Just days after flooding from superstorm Sandy left her downtown Riverhead shop in ruins, Pieceful Quilting owner Angela Veeck had made up her mind.

She would head north, away from the Peconic River.

Specifically, Ms. Veeck looked to move her store to a then-empty 2,400-square-foot space in Calverton Commons on Sound Avenue.

“I am a very happy camper because every cloud has a silver lining,” Ms. Veeck said last week, when asked to describe her rebuilt life and livelihood a year after Sandy. “My new store is much nicer and, most important, it is dry.”

Special Report: Remembering the L.I. Express hurricane of 1938

That’s a significant change from last November, when Ms. Veeck’s ordeal was featured on the front page of the Riverhead News-Review.

It was about 11 months ago that Pieceful Quilting, which had been located at the southern corner of downtown Riverhead’s McDermott Avenue for 30 years, was effectively destroyed when floodwaters from Sandy reached heights of two feet and hung around the shop for 36 hours, causing black mold to grow throughout the rented space. A few employees salvaged what they could from the store.

Pieceful Quilting wasn’t the only downtown shop affected by the storm. Ray Pickersgill, president of the Riverhead Business Improvement District said his East Main Street store, Robert James Salon, was closed for a month after Sandy. And the Serpentine Museum, which was slated to debut this year at the site of the former Dinosaur Walk Museum, still hasn’t opened thanks to storm damage.

The museunm’s owners “had to put on a new roof,” Mr. Pickersgill said.

Ms. Veeck said last year that her flood and business insurance would not cover her damage-related expenses. Last week, she said her insurance company eventually did compensate her for about 60 percent of losses, but only for the store’s contents.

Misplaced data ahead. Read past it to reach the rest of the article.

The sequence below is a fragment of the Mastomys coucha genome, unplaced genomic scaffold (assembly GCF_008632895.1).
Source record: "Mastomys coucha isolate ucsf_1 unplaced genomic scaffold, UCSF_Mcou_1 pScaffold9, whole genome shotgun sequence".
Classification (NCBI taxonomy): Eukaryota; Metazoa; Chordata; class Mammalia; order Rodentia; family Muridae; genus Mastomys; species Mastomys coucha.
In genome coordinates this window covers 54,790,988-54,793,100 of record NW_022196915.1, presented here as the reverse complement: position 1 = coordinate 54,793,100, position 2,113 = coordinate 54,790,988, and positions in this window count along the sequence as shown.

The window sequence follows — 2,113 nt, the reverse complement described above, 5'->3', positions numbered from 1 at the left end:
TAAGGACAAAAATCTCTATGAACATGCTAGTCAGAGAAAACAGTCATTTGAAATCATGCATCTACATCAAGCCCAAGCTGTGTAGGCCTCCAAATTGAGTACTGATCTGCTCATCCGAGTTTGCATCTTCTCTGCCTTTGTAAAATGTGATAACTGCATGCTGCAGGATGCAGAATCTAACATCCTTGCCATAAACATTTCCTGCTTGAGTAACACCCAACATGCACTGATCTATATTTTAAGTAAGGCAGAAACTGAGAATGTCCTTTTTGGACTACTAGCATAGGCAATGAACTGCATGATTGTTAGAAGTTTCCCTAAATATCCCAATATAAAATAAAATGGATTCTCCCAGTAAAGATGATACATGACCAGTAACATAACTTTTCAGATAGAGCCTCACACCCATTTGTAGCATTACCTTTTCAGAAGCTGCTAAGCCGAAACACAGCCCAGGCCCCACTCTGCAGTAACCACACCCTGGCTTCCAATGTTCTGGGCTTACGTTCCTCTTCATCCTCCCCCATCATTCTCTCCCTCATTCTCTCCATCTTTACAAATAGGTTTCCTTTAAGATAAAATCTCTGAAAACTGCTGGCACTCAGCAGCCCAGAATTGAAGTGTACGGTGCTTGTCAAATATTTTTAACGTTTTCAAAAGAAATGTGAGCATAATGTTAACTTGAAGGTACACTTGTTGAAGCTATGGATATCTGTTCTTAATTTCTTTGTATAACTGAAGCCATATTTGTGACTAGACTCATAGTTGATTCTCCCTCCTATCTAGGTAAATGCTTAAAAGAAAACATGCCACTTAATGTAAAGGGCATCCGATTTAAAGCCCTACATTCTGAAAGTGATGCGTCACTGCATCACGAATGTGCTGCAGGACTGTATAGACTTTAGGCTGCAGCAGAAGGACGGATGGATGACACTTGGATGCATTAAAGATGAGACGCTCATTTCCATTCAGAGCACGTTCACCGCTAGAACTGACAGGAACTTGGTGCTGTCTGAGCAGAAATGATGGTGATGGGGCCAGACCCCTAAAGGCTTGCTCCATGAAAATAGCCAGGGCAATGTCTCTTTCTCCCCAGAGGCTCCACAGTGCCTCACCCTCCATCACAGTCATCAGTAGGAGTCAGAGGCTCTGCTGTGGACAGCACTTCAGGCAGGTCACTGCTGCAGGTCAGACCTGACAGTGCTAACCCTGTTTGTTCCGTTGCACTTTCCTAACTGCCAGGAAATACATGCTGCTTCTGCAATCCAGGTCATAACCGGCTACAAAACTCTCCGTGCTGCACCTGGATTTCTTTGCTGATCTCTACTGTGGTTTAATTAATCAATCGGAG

“Insurance companies are not in the business of giving out money,” she said. “They’re in the business of collecting money.”

Ms. Veeck said she was able to use some of the insurance money to purchase inventory for her new shop, which sells quilting supplies and material, but said her insurer didn’t cover the cost of moving Pieceful Quilting to Calverton.

“It was a very big expense to move into a new space and have to totally put together a new store,” she said.

“We were sad that [Pieceful Quilting] had to leave,” Mr. Pickersgill said. “Unfortunately, she didn’t have an alternative at the time, but I hope she’s doing well in her location. She contributed a lot to Main Street. Her store was very popular.”

It took Ms. Veeck just six weeks to get fully moved into the new storefront, which is located in the same plaza as Mema’s Pizza, just west of Bean & Bagel Cafe — a feat she attributes to her husband, Ken — “He’s a keeper,” she said — and her employees.

“I couldn’t have done it without my staff,” she said.

Ms. Veeck’s neighbor, Stella Johnson, also helped move contents salvaged from the Riverhead store to a trailer last November so they could be moved to the new shop.

And although it’s smaller than her old Riverhead shop, Ms. Veeck said her new Calverton location features a bright, open layout that gives the illusion of size. Business is good, she said, but she won’t know the full extent of Pieceful Quilting’s losses until sometime in November, when she can better tally year-to-year numbers.

“It will be two months before I know exactly what the implications were in terms of losses and customers,” she said. “It’s too early to tell, but I would say that we’re doing okay.”